• Dreyfuss P, Michaelsen M, Fletcher D. Atlanto-Occipital and Lateral atlanto-Axial Pain Patterns. Spine 1994;19(10):1125-1131 
  • Chua N, Halim W., Evers A, Vissers K. Whiplash patients with cervivogenic headache after lateral atlanto-axial joint pulsed radiofrequency treatment. Anesthesia and Pain Medicine. 2012;1(3):162-167. 
  • Edlow BL, Wainger BJ, Frosch MP, Copen WA, Rathmell JP, Rost NS: Posterior circulation stroke after C1-C2 intraarticular facet steroid injection: Evidence for diffuse microvascular injury. Anesthesiology 2010; 112:1532–5 
  • Eigueta M. et al. Anatomical Variations of the vertebral artery in the upper cervical spine: Clinical relevance for procedures targeting the C1/C2 and C2/C3 joints. Regional Anesthesia and Pain Medicine. 43(4):367-371, May 2018.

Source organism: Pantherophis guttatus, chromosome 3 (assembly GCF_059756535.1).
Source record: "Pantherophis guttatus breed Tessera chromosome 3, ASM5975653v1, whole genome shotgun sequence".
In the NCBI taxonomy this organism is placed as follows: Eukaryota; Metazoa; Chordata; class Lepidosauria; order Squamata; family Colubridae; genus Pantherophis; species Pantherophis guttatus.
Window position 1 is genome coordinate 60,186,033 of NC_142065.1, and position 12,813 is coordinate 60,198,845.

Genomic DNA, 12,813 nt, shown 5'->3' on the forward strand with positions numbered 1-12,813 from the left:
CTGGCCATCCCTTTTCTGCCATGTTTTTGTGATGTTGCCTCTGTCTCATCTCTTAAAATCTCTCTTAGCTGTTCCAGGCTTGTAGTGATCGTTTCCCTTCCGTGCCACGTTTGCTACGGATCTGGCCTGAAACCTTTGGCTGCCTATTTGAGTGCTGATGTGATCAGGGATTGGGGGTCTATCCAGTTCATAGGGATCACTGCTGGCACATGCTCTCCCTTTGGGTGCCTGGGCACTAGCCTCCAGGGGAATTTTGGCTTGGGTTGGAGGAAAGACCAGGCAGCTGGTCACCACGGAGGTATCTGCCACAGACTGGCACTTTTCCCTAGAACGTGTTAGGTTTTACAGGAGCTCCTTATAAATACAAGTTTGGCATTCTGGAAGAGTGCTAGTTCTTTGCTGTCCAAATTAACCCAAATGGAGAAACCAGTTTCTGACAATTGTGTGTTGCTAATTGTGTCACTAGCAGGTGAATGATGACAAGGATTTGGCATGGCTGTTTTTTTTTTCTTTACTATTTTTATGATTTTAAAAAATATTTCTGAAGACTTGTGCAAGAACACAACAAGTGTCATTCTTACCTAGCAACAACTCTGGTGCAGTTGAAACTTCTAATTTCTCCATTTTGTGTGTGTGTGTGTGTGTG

• Narouze SN, Casanova J, Mekhail N. The longitudinal effectiveness of lateral atlantoaxial intra-articular steroid injection in the treatment of cervicogenic headache. Pain Medicine 2007; 8(2): 184-188. 
  • Aprill C, Axinn MJ, Bogduk N. 2002. Occipital headaches stemming from the lateral atlanto-axial (C1-2) joint. Cephalalgia 22:15–22. 
  • Dwyer A, Aprill C, Bogduk N: Cervical zygapophyseal joint pain patterns: I: A study in normal volunteers. Spine 1990;15:453-457.) 
  • Centeno C. Techniques in Regional Anesthesia and Pain Management, Vol 8, No 1 (January), 2004: pp 10-16 
  • Cedeño D. Comparisons of Lesion Volumes and Shapes Produced by a Radiofrequency System with a Cooled, a Protruding, or a Monopolar Probe, Pain Physician 2017; 20:E915-E922 • ISSN 2150-1149.